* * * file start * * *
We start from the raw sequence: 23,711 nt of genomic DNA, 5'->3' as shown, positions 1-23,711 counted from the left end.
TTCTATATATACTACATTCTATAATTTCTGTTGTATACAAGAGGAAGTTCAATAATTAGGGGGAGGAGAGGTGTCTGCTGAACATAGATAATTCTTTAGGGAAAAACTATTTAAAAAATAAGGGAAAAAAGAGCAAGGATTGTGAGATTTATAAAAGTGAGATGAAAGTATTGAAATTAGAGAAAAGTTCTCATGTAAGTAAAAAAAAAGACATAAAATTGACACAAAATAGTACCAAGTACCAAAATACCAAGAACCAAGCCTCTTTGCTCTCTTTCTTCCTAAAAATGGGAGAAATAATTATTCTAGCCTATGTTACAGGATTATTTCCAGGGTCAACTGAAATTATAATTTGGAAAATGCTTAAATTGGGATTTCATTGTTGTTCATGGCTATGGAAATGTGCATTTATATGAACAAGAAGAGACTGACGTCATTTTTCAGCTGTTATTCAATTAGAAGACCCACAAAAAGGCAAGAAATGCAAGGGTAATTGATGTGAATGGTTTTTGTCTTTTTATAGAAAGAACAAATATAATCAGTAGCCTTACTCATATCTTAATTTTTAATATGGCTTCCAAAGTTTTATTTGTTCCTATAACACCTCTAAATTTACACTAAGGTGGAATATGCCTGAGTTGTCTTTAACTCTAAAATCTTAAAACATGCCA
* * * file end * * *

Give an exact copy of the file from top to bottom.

We start from the raw sequence: 23,711 nt of genomic DNA, 5'->3' as shown, positions 1-23,711 counted from the left end.
TTCTATATATACTACATTCTATAATTTCTGTTGTATACAAGAGGAAGTTCAATAATTAGGGGGAGGAGAGGTGTCTGCTGAACATAGATAATTCTTTAGGGAAAAACTATTTAAAAAATAAGGGAAAAAAGAGCAAGGATTGTGAGATTTATAAAAGTGAGATGAAAGTATTGAAATTAGAGAAAAGTTCTCATGTAAGTAAAAAAAAAGACATAAAATTGACACAAAATAGTACCAAGTACCAAAATACCAAGAACCAAGCCTCTTTGCTCTCTTTCTTCCTAAAAATGGGAGAAATAATTATTCTAGCCTATGTTACAGGATTATTTCCAGGGTCAACTGAAATTATAATTTGGAAAATGCTTAAATTGGGATTTCATTGTTGTTCATGGCTATGGAAATGTGCATTTATATGAACAAGAAGAGACTGACGTCATTTTTCAGCTGTTATTCAATTAGAAGACCCACAAAAAGGCAAGAAATGCAAGGGTAATTGATGTGAATGGTTTTTGTCTTTTTATAGAAAGAACAAATATAATCAGTAGCCTTACTCATATCTTAATTTTTAATATGGCTTCCAAAGTTTTATTTGTTCCTATAACACCTCTAAATTTACACTAAGGTGGAATATGCCTGAGTTGTCTTTAACTCTAAAATCTTAAAACATGCCA